Seeing student union leaders fight for their members’ right to own a car and park it near their university digs will certainly raise eyebrows.
It may not be a civil rights issue or a rent strike like those that excercised students in the 1960s, but the protest from the National Union of Students against plans for “car-free” student accommodation are nevertheless borne out of a feeling of injustice.
Their logic is that students are being picked on because a similar restriction would not be placed on similar accommodation for the wider community. That, however, is simply untrue. The award-winning car-free housing estate built by Canmore at Slateford Green 15 years ago is proof that this kind of development is not restricted only to students.
The main reason for proposing a car-free development is clearly a means to get around local objections to more flats being built in an already heavily populated area. The strain that extra traffic will put on local roads, and the loss of parking space, are usually among the main reasons for objections.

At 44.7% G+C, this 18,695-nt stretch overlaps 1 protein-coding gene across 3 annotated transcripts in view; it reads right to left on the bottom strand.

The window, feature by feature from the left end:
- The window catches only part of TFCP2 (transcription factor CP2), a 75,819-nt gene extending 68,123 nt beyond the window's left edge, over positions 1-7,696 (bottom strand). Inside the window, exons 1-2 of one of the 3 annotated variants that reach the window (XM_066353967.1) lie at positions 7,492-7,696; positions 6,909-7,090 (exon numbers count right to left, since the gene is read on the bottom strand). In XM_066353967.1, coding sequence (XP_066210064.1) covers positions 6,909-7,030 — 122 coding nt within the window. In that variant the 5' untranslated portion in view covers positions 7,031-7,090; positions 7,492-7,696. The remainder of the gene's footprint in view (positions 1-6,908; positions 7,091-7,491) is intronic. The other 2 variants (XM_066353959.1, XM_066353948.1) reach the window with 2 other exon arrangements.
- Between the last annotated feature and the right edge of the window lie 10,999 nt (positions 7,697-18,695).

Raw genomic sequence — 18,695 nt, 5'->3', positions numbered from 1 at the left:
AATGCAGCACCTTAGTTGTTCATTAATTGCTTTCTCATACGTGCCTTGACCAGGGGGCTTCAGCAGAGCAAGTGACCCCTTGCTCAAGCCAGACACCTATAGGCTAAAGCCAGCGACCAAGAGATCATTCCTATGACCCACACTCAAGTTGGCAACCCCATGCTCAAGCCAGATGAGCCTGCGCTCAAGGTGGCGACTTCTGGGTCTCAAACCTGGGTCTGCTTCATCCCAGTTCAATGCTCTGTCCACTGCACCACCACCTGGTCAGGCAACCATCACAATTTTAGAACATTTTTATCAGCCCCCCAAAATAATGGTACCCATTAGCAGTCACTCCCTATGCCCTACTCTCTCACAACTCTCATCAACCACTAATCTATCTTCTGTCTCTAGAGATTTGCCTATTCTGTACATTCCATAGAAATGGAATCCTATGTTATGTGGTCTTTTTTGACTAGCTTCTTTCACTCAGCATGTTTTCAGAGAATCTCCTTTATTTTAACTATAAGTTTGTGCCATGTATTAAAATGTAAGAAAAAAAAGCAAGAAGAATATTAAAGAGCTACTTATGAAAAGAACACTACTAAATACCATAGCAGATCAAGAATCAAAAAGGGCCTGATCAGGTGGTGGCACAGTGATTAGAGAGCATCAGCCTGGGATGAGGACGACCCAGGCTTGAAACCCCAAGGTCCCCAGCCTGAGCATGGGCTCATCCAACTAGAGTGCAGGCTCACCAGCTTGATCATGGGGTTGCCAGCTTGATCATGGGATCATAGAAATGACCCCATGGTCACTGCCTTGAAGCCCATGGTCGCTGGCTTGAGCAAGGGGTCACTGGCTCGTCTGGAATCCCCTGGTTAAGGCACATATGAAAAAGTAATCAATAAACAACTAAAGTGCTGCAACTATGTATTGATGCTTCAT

So it is perfectly natural for developers to look at ways of getting round those objections – and there is nothing wrong with that at all. It might also be described as trying to be a good neighbour.
Living in car-free flats will appeal to some people because of their environmental beliefs or because they feel it will make for a more pleasant neighbourhood.
For most of the students who might live in this proposed accommodation off Easter Road they will just be grateful to find decent digs in Edinburgh, presumably at an affordable rent.
The shortage of student accommodation in the Capital has been pushing up the cost of renting in and around the city centre for both students and non-students alike. Flats like these will only ease the pressure and help bring those prices down for everyone.
For that reason, the NUS, and the rest of us, should welcome plans like these.